Smog – enough is enough!
24 August, 2015
As appeared in TheStar.com.my
THE first mistake made 18 years ago was to describe the acrid, terribly unhealthy and economically costly lead-ridden smoke that has been blanketing Malaysia, Singapore and Indonesia at least once a year since 1997 for weeks on end, as haze.
So we hazily tolerated this pestilence from Indonesia and in the typical Asean way treaded ever so softly on a matter that deeply affects lives and livelihoods.
It is no wonder that so many are so cynical about Asean and all this talk about a community. Each Asean country owes a duty of care to its citizens and to its neighbours. All three countries have to a lesser or greater extent violated this. Indonesia most so.
How can we even talk about a people-centric Asean with a straight face? Why did it take Indonesia just now to ratify the anti-smog agreement of 2002?
In Europe the Convention on Long Range Transboundary Air Pollution came into force in 1983 among 51 countries not many years after a public outcry over acid rain on the continent, with legally binding targets, periodic reports on compliance, and progressive introduction of new pollution concerns.
They respond and act responsibly. Here we talk and come up with heart-rending slogans, but do our governments really care?
They meet often enough at tax-payers’ cost. The last transboundary haze pollution ministerial meeting was held in Jakarta in August 2015 and they agreed to remain vigilant and to step up efforts to minimise transboundary haze..
What happens next? Black September!
For good measure they stressed the need to develop a road map for cooperation among members of Asean to achieve the goal of a haze-free region by 2020.
Another road map. Where do they all lead? And of course 2020, that magic year when everything will fall into place all over the place. This charade must really stop.
As usual, it is only Singapore that has tried to do something real about this choking pestilence. Last September its Parliament passed the Transboundary Haze Pollution Act giving the city state authority to prosecute local and foreign companies involved in illegal forest burning that causes severe air pollution in the country.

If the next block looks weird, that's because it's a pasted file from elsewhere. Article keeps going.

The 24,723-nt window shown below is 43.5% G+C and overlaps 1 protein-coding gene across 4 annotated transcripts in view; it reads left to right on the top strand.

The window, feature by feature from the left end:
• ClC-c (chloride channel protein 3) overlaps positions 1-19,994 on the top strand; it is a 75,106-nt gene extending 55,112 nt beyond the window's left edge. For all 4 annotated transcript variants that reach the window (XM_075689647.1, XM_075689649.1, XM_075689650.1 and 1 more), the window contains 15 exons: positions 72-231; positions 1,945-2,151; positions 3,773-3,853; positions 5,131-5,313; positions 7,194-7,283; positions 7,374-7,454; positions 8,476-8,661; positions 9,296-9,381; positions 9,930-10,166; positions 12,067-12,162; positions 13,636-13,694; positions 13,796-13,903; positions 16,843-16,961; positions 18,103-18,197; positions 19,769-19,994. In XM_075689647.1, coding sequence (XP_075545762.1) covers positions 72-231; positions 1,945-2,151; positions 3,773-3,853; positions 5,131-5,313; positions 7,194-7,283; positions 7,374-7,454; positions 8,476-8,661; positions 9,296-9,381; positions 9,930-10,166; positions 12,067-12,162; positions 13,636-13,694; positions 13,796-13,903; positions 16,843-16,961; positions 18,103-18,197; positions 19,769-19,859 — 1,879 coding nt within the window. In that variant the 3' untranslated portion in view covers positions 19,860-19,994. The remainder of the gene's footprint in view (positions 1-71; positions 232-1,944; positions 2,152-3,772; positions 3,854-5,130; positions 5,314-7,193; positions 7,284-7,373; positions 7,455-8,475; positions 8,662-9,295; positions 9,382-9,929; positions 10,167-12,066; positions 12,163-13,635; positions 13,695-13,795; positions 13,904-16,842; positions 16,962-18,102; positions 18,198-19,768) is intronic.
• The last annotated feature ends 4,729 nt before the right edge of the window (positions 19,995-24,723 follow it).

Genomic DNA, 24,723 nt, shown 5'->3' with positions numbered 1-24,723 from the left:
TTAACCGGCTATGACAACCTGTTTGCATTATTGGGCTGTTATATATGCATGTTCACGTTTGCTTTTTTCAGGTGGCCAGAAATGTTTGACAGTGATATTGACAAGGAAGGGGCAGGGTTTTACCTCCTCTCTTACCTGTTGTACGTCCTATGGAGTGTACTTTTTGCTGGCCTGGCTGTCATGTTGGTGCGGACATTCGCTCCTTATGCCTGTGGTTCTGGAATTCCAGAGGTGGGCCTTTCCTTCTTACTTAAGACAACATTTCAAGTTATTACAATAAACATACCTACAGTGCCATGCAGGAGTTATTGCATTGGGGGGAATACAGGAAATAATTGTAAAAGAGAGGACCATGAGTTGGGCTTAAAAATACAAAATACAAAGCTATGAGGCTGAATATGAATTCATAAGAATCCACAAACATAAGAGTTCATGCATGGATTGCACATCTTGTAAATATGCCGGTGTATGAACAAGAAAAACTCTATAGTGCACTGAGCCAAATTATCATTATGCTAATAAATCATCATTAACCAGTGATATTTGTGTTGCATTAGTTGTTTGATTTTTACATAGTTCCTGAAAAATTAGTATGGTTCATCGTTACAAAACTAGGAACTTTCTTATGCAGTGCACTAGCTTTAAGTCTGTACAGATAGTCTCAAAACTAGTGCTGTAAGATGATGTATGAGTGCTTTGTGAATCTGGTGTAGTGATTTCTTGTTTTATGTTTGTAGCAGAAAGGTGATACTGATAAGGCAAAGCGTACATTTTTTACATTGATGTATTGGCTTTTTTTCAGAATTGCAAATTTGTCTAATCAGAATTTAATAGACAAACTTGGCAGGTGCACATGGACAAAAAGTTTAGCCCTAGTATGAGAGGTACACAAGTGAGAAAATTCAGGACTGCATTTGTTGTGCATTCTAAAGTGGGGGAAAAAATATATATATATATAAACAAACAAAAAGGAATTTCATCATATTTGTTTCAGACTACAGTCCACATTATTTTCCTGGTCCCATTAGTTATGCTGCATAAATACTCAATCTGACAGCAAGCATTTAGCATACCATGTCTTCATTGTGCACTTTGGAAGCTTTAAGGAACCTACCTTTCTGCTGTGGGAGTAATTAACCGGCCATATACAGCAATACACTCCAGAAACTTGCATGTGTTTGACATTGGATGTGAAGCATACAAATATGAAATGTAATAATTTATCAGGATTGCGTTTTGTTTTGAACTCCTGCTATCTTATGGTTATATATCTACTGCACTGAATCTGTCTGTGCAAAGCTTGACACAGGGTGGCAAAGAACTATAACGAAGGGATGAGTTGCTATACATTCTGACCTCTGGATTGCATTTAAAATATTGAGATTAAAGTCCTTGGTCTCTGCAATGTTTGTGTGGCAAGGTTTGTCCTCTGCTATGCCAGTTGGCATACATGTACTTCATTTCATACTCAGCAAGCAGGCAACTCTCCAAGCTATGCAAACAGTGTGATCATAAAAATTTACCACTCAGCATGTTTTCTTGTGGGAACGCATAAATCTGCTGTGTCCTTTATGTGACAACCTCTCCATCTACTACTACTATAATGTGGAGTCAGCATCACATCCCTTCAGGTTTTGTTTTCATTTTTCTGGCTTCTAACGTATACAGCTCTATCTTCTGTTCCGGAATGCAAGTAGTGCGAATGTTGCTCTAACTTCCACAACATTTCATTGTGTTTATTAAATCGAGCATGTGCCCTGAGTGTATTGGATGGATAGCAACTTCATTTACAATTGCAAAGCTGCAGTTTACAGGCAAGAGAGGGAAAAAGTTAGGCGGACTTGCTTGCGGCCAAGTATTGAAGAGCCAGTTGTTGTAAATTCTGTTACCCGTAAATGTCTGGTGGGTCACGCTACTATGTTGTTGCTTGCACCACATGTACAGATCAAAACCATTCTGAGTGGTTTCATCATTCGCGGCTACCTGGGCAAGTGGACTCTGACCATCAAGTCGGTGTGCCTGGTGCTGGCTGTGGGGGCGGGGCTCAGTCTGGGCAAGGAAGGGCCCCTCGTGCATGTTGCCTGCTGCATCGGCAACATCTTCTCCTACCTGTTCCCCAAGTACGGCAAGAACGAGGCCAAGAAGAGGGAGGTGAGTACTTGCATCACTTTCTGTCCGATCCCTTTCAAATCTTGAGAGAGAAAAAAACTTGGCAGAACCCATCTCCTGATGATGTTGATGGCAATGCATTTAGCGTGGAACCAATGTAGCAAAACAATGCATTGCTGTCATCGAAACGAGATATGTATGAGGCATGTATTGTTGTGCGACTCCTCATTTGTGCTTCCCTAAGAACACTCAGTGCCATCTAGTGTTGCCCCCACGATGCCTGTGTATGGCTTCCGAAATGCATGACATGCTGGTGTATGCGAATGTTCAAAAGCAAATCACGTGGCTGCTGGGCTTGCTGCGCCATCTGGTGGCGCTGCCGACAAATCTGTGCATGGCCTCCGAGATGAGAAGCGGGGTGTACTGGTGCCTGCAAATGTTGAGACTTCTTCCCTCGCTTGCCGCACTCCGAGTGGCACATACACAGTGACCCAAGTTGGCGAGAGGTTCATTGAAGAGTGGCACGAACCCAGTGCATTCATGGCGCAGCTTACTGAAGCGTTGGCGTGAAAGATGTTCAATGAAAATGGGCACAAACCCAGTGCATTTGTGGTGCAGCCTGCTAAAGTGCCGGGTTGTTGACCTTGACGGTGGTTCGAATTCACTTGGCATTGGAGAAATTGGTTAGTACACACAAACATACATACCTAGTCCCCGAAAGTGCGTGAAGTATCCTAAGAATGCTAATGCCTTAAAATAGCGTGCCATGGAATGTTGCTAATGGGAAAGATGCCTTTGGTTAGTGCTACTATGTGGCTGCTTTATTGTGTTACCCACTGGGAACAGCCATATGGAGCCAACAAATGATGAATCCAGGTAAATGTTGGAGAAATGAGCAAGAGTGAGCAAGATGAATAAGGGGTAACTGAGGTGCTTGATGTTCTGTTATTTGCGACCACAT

It is of course not a definitive solution. It depends on cooperation of the involved jurisdiction – Indonesia.
And Indonesia has been very equivocal. In the current crisis it has dragged its feet when Singapore offered firefighters to help put out some of the suffocating flames. In the past, the Indonesian vice-president had said Singapore should be grateful for the eleven months of clean air against one month of poison in the air. This is not acceptable.
In 2012 the Asean Haze Monitoring System was developed by Singapore. But it has yet to become operational “as concession maps from member countries are not available.”
Apparently companies do not generally share concession boundary data and there are laws banning certain governments from sharing concession maps.
Well, change the laws and make companies share the data. Are we interested in fighting the smog or not?
When Indonesia got tired with foreign fishing vessels violating Indonesian waters, it blew them up. Now with tens of thousands of Indonesians suffocating from the smog – even if Indonesia does not care about even more people in Malaysia and Singapore suffering – it should do something about it.
If he is really the people’s president, Jokowi must take action instead of just throwing words at the flames.
The Malaysian and Singapore leaders too must be prepared to snap out of words into action. When was the suffocating smog last discussed at the Asean summit? Or by the leaders of the three countries?
Surely they are not held back by the desire not to hurt any feelings. If anybody is hurt, it is the peoples of the three countries.
Tan Sri Dr Munir Majid, chairman of Bank Muamalat and visiting senior fellow at LSE Ideas (Centre for International Affairs, Diplomacy and Strategy), is also chairman of CIMB Asean Research Institute.